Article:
Finally, on the matter of cost, Crofts concluded that more research needs to be done. The teacher’s union and a state consultant determined that extending the benefits would not cost the state anything, but Crofts remained skeptical, noting the fiscal pressure on the health plan in recent years that has made the University reduce benefits and increase employees’ out-of-pocket contributions.
The plaintiffs counter that granting the coverage would have a much more important long-term economic benefit.
“They are by their policy discouraging many different employees from applying to the University system, and we just can’t afford that in Montana,” says Beth Brenneman, legal director for the Montana ACLU. “Governor Martz talked about education being a lynchpin for our economic development. If we’re discouraging qualified candidates from the education system, then what are we doing?” Snetsinger says the discrepancy in benefits has already undermined the University’s inclusive atmosphere.
“From my co-workers and supervisor and the people in my department I don’t feel any direct discrimination, but there are ways I feel very discounted at the University,” she says. One example is at the beginning of each academic year when the University sends out a memo about diversity and tolerance that promotes its policy of non-discrimination on the basis of sexual orientation. For Snetsinger and many of her peers, the message rings hollow.
“I think portraying a diverse working environment or diversity is far different from the actuality of embracing diversity,” Snetsinger says. All of the plaintiffs say they are proud to be participating in the lawsuit, although they have some concerns about being put in the spotlight. The University of Montana community has been very supportive, says Neff, although “there is a small minority of vocal people in this state who don’t want lesbians and gays to have equal rights, and we definitely are nervous about the reaction that we’ll get from them.”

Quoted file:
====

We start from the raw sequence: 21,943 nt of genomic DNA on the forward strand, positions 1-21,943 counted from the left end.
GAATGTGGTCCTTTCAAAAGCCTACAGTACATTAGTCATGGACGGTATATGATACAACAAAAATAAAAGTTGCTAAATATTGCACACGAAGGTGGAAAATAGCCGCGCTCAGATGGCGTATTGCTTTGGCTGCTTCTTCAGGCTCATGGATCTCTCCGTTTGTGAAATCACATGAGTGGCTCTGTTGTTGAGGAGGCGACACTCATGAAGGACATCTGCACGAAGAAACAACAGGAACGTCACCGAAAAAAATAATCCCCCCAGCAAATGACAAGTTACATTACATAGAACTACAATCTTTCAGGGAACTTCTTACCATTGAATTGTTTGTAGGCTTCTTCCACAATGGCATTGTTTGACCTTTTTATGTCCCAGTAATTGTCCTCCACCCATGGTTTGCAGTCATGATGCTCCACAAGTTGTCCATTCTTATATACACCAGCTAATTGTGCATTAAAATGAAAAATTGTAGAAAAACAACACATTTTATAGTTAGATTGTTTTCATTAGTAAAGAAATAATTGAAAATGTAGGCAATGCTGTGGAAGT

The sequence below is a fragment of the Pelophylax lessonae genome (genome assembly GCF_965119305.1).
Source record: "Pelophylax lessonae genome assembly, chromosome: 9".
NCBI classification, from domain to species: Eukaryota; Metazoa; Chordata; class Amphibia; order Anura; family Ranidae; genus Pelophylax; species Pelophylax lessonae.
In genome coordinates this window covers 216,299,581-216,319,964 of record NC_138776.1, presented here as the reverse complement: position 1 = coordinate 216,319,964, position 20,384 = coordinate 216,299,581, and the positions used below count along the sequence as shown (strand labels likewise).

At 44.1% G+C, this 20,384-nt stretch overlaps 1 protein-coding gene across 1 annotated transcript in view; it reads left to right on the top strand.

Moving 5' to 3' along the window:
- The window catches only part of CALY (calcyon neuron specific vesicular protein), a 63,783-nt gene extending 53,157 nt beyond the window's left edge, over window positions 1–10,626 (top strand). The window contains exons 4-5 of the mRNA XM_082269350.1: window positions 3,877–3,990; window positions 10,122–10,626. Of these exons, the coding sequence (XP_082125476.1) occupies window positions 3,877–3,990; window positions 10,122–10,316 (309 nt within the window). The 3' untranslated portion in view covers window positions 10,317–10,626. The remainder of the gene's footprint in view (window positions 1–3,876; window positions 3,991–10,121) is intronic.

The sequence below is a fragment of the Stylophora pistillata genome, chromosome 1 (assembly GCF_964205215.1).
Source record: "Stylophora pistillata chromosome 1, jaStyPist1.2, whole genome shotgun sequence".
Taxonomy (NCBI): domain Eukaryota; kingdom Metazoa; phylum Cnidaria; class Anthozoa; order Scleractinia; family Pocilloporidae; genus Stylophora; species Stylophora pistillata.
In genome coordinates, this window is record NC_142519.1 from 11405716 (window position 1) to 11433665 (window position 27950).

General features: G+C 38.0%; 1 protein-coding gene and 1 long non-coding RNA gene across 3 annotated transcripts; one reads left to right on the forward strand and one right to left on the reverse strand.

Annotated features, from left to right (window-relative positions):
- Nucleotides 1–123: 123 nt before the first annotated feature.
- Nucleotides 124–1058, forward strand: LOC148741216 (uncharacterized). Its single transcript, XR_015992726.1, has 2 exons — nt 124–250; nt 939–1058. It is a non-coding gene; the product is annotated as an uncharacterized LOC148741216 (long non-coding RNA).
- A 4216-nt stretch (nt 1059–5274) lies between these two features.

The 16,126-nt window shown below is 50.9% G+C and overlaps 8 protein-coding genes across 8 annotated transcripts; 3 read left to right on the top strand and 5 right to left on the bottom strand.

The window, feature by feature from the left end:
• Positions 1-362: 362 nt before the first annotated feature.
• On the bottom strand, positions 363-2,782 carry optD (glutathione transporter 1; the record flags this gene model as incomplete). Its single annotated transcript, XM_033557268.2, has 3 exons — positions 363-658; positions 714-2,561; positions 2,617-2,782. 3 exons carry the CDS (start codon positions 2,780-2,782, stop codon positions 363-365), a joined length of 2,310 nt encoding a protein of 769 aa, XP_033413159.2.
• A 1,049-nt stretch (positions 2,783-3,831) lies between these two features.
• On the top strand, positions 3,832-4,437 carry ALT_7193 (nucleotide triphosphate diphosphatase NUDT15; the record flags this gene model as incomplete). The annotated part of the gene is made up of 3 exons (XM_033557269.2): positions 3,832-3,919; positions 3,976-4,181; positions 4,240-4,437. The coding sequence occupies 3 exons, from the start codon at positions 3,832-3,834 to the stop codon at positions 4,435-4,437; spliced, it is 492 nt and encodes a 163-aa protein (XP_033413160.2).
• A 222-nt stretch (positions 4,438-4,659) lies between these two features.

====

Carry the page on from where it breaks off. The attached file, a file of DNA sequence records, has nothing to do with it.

Snetsinger says that the suit is another example of how she has stepped into controversy just by living her life. Several years ago when she and Siegel had a commitment ceremony at a guest ranch in Ovando, there was a community meeting to discuss the lesbian wedding and the ranch received threats and hate mail.
“I’m mostly somebody that lives my life and tried to stand up for who I am and I find myself in different situations that cause some turmoil,” she says. “I suppose that would be considered an activist but I’m mostly just living my life as who I am in the world.”
Up in Ovando, the community ended up being very supportive, with ranchers opening their homes for Snetsinger and Siegel’s guests. They hope the lawsuit will produce a similarly positive outcome.
Attorney Holly Franz, who is representing the plaintiffs in the case, has similar hopes that draw on a community spirit.
“Montana has a history of people standing up for their neighbors, of wanting their privacy but respecting their neighbors’ rights,” she says. “And there’s a tradition of fairness. I really think that what we’re asking for in this lawsuit respects the Montana tradition.”